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Chose the Right (and Avoid the Wrong) Executor for Your Estate Planning

Estate planning is the best way to protect the financial wellbeing of you and your family. But there are many factors that you need to consider when planning for the future of your assets and their distribution.

An executor plays a vital role in ensuring that your wishes are carried out. They can also help your family avoid many of the costs and issues that can arise when executing a will.

Choosing the right executor is a critical step in the estate planning process. Understanding the role of an executor and what can happen when you choose the wrong one lets you make the right choices for your future.

What Your Executor Does

Many people draft wills in order to protect and distribute their assets after their death. Choosing an executor allows you to select a qualified individual to manage your financial and personal affairs.

More importantly, an executor carries out the distributions according to your expressed wishes.

It’s the duty of the executor to begin the probate process by filing the appropriate paperwork as well as notifying all interested parties. This allows creditors and beneficiaries to make their claims against the estate.

Any errors related to these notifications can result in costly legal actions by those interested parties. So the executor must be sure to complete these and other actions correctly.

The executor must also provide an accurate account of your assets. This includes information related to property as well as bank and retirement accounts. Personal belongings must also be included in the inventory provided to the probate court.

Choosing the Right Executor

Taking the time to select the right executor ensures that your family and friends receive their inheritance as dictated by your will. Based on the requirements listed above, your choice of executor can affect a wide range of aspects related to you and your family’s future.

Although executors can hire third parties to assist in tax filings and other processes, the individual you choose must be competent and able to manage all of the requirements related to executing your will.

You can select a close friend or family member as your executor. But you can also hire a skilled professional such as an estate planning attorney to act as your executor.

The cost of hiring a professional executor may be covered by the estate and can be a valuable investment in protecting your assets.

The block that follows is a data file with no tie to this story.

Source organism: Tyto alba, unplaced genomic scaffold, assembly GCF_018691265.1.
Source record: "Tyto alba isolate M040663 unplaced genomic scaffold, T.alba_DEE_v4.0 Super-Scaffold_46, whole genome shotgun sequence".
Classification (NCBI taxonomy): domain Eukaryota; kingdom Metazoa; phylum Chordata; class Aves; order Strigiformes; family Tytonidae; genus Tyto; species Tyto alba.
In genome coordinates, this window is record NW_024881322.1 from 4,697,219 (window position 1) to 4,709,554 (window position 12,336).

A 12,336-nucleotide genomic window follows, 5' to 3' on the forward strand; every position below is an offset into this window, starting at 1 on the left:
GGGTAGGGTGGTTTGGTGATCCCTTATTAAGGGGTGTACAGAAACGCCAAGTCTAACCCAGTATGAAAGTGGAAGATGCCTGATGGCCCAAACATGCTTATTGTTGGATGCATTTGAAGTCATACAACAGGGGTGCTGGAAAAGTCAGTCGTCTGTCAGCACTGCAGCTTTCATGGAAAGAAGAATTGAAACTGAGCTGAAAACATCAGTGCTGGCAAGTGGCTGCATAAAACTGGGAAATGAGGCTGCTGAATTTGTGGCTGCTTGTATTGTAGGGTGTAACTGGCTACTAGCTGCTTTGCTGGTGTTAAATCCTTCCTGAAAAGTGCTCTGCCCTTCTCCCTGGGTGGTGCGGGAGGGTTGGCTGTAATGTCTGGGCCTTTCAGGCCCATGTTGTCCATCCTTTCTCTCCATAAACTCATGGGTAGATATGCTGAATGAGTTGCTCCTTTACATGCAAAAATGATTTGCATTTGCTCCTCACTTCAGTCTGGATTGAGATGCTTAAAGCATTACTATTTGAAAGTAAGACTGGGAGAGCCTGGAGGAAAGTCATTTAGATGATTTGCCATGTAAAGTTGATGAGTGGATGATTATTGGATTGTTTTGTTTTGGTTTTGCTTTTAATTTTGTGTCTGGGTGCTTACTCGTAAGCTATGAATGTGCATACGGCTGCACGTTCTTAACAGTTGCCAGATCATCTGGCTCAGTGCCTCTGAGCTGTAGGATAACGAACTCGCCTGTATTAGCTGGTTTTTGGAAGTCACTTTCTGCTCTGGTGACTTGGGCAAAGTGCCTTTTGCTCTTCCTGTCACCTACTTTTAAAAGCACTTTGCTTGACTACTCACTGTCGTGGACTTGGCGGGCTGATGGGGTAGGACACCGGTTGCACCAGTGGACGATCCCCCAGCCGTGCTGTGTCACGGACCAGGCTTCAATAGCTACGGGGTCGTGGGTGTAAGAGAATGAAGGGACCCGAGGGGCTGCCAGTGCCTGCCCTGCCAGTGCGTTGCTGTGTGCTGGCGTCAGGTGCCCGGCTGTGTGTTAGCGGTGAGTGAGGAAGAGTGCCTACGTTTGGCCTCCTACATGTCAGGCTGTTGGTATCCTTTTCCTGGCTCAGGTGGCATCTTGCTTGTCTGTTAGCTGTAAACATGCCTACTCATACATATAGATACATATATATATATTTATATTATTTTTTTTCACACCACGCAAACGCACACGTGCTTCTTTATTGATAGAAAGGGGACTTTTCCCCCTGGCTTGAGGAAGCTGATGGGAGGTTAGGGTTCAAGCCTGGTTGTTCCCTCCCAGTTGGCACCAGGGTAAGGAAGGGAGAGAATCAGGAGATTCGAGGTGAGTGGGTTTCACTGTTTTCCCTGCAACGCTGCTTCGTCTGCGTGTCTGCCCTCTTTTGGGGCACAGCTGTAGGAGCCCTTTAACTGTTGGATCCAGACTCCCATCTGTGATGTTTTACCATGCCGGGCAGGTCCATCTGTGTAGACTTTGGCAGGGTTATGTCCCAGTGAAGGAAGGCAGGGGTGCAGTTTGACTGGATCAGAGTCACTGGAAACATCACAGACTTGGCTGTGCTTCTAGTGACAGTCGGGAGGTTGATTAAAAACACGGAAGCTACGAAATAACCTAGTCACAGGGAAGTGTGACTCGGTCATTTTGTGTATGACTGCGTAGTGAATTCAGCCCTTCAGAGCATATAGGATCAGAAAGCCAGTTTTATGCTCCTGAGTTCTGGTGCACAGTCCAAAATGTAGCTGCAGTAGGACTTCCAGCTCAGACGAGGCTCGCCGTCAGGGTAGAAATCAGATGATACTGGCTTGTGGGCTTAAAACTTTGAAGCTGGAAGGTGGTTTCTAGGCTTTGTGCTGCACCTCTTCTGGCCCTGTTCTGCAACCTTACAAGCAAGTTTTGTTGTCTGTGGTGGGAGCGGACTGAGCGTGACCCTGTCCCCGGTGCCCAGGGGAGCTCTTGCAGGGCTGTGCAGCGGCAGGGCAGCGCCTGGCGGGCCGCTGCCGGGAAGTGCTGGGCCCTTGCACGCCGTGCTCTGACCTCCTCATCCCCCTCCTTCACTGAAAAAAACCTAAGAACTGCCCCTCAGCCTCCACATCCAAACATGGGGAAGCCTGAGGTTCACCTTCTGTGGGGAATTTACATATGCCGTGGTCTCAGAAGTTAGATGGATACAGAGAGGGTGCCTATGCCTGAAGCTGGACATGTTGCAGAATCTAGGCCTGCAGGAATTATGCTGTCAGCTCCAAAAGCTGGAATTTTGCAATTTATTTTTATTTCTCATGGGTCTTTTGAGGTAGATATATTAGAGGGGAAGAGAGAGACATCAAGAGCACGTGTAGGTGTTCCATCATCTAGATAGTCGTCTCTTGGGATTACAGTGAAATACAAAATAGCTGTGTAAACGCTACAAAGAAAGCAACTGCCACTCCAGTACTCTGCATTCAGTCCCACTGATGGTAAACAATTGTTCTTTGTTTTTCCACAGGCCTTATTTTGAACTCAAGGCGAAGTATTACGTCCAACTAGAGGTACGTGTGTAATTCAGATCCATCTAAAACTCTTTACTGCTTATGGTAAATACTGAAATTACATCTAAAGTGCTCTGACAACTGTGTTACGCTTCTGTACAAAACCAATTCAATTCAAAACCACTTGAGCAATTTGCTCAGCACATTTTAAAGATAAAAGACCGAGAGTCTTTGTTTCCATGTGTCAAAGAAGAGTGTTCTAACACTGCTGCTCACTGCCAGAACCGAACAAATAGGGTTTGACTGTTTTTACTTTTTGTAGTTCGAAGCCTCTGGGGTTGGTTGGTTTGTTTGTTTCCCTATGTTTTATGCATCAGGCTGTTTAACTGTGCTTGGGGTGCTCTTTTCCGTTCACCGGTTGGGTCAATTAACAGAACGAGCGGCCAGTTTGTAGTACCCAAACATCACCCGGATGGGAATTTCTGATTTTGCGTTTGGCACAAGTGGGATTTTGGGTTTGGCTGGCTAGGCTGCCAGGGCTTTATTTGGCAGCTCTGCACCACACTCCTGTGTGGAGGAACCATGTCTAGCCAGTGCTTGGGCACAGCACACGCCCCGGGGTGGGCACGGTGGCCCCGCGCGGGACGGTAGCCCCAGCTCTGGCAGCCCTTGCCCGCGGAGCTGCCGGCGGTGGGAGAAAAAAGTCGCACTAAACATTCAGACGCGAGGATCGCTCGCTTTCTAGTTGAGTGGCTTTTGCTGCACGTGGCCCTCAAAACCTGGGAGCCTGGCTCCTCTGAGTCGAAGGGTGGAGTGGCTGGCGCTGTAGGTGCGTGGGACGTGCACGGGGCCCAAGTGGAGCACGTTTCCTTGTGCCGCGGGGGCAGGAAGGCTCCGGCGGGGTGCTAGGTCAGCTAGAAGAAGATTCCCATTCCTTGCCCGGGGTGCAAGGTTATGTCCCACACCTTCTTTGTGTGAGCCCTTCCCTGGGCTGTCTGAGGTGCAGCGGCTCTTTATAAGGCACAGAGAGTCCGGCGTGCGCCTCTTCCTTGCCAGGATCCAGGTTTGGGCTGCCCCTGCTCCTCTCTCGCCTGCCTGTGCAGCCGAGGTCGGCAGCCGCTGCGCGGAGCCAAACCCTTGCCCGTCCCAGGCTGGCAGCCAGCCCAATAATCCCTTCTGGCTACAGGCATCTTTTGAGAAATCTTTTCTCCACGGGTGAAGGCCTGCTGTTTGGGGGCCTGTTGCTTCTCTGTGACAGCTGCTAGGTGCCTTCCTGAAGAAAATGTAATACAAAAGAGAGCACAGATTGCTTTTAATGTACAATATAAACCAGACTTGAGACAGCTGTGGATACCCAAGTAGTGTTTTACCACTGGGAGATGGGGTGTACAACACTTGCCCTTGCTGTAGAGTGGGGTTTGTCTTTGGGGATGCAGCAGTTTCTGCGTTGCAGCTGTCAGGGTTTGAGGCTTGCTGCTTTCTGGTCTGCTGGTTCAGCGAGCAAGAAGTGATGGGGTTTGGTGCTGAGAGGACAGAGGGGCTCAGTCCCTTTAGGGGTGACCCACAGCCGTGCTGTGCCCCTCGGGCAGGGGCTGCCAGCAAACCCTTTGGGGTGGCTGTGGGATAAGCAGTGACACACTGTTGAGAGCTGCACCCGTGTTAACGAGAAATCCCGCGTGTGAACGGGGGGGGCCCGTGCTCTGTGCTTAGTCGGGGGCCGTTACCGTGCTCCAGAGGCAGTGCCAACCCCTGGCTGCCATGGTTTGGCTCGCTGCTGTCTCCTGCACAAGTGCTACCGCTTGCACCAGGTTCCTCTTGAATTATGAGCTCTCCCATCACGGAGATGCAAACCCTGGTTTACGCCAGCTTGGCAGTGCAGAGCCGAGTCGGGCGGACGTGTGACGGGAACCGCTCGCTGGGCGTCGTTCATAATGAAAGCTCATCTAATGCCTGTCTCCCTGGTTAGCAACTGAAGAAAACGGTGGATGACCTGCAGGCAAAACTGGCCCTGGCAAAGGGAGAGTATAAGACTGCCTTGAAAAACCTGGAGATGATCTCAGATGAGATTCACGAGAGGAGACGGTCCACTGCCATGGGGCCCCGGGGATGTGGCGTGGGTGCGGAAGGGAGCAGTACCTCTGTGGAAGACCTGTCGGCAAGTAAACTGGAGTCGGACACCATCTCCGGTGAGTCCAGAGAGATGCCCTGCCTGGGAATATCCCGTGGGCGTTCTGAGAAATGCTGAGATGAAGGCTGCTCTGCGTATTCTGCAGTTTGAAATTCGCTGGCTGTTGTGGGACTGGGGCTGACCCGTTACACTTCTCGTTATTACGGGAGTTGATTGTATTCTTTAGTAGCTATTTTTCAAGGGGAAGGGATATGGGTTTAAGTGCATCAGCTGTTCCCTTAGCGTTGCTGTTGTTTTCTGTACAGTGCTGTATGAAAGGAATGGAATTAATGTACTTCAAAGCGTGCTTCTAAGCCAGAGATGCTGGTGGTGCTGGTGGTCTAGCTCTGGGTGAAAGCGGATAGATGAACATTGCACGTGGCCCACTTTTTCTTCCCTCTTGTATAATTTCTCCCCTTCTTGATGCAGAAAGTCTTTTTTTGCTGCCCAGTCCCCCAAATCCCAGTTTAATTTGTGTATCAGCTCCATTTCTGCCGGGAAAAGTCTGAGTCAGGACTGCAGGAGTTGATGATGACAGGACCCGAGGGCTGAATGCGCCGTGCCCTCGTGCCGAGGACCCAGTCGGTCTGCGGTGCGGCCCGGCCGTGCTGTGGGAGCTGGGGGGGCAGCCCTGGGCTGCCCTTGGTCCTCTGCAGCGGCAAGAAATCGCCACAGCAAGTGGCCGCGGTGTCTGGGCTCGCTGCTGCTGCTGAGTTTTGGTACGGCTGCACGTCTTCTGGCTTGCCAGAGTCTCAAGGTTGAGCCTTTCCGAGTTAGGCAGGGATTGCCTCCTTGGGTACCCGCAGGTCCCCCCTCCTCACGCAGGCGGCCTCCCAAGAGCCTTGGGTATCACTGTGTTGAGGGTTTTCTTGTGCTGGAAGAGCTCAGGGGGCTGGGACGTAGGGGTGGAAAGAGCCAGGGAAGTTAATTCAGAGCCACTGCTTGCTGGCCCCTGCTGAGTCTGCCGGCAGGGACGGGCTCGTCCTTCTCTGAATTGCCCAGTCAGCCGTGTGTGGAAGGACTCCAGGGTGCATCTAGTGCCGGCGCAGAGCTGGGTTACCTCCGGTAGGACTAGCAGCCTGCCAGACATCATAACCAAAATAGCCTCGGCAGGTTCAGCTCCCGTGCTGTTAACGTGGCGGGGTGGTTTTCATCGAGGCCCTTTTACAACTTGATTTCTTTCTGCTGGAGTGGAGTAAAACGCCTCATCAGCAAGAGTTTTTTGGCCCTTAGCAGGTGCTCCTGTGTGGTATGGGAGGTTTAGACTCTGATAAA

The Wrong Executor

There are a number of issues that can arise when you choose the wrong executor for your estate. These include problems related to tax filings, will contests, and delays.

The wrong executor is that individual who lacks the knowledge or experience to fulfill the duties that are required. Knowledge in estate law, accounting, and investment management can increase the likelihood that you avoid these and other issues.

The wrong executor may be unable to address any disputes that arise between the beneficiaries of your estate. Conflicts between family members and friends are common, and the executor must be able to resolve these disputes to avoid costly legal actions.

The death of an individual can be emotionally challenging. Choosing a close family member as your executor may not be the best decision, as it may be too difficult for that person to fulfill their duties after your death.

Also, a person who isn’t willing to discuss your estate plans with you will also be the wrong executor. Individuals who aren’t interested or are uncomfortable with this discussion should not be chosen to serve as executors.

More importantly, your executor must be completely on board with your wishes. Any disagreements between you and your executor will likely result in issues at the time that your assets are distributed.

Choosing the right executor gives you peace of mind in knowing that your estate will be distributed according to your wishes. The wrong executor can cost you and your family time and money.

Knowing the importance of having the right executor is a fundamental step in establishing a solid estate plan for your future.


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